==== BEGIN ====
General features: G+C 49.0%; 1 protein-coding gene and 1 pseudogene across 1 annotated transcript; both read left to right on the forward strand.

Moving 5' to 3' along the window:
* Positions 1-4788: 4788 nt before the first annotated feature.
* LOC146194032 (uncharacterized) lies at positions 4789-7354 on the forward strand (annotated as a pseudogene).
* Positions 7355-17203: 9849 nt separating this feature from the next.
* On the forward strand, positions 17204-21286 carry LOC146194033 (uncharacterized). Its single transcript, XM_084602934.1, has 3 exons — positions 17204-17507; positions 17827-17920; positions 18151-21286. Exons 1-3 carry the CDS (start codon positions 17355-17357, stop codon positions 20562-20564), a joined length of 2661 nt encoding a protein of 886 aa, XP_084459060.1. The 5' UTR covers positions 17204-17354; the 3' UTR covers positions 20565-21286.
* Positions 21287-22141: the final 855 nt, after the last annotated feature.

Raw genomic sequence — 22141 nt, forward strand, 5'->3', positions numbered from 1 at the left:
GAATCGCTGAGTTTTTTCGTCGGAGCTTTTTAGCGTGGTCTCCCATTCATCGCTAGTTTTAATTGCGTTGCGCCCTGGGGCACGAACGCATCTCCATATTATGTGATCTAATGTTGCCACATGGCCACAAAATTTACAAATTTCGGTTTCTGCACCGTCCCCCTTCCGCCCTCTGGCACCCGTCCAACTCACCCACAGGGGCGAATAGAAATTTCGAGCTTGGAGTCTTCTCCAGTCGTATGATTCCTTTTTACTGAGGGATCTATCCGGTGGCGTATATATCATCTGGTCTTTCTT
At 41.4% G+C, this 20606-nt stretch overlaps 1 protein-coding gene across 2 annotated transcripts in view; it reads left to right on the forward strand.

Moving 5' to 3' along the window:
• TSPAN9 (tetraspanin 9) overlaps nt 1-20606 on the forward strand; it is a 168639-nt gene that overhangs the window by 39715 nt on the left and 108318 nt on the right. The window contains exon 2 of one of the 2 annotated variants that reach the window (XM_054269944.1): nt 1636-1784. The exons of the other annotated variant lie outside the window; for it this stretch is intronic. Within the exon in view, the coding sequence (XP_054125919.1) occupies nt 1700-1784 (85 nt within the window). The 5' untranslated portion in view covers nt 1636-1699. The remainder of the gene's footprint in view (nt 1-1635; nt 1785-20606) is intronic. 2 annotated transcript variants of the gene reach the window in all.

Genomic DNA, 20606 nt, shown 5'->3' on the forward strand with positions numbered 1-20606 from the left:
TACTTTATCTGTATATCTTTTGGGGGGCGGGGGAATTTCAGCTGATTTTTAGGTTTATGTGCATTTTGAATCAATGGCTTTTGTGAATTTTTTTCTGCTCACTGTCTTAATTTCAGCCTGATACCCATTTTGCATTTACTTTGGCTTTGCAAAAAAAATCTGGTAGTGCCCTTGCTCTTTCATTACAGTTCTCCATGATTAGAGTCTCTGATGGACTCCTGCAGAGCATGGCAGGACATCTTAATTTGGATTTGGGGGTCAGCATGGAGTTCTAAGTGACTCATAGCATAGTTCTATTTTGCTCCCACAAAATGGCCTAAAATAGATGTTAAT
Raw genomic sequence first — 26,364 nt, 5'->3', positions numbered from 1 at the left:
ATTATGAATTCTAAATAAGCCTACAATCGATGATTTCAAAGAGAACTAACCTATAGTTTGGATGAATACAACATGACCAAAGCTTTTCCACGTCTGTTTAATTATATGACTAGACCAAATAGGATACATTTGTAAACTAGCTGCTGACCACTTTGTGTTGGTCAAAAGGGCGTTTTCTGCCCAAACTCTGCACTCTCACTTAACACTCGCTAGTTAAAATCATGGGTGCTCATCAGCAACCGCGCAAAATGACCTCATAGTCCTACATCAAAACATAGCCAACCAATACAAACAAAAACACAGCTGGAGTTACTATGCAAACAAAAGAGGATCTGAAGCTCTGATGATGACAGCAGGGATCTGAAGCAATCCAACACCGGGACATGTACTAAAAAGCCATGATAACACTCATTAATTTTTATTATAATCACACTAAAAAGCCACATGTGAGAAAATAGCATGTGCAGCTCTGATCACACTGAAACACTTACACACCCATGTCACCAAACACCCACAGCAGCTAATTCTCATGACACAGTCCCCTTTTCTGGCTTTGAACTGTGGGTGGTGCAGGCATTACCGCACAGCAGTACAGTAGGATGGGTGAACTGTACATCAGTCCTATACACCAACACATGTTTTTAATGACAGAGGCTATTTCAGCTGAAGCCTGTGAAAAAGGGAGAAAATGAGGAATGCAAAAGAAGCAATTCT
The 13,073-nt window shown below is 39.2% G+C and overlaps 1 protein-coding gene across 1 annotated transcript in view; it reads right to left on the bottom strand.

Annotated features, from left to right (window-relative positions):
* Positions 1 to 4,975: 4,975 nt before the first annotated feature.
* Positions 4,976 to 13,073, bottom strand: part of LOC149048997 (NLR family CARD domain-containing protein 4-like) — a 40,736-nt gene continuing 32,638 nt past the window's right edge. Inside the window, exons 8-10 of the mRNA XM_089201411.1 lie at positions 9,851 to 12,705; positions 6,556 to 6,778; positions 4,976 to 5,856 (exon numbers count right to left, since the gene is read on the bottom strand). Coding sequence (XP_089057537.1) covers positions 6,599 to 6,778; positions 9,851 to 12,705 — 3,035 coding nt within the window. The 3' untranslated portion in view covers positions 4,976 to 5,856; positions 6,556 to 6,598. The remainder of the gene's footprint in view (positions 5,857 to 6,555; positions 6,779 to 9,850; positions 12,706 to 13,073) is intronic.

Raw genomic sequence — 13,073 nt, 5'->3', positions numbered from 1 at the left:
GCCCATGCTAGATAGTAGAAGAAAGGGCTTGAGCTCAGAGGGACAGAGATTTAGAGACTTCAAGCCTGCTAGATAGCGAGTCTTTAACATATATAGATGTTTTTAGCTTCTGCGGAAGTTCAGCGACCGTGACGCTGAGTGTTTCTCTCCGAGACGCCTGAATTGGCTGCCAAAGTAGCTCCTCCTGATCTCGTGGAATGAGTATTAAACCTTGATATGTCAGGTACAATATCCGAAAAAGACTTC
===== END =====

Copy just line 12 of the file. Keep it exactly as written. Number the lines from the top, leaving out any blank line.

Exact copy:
• TSPAN9 (tetraspanin 9) overlaps nt 1-20606 on the forward strand; it is a 168639-nt gene that overhangs the window by 39715 nt on the left and 108318 nt on the right. The window contains exon 2 of one of the 2 annotated variants that reach the window (XM_054269944.1): nt 1636-1784. The exons of the other annotated variant lie outside the window; for it this stretch is intronic. Within the exon in view, the coding sequence (XP_054125919.1) occupies nt 1700-1784 (85 nt within the window). The 5' untranslated portion in view covers nt 1636-1699. The remainder of the gene's footprint in view (nt 1-1635; nt 1785-20606) is intronic. 2 annotated transcript variants of the gene reach the window in all.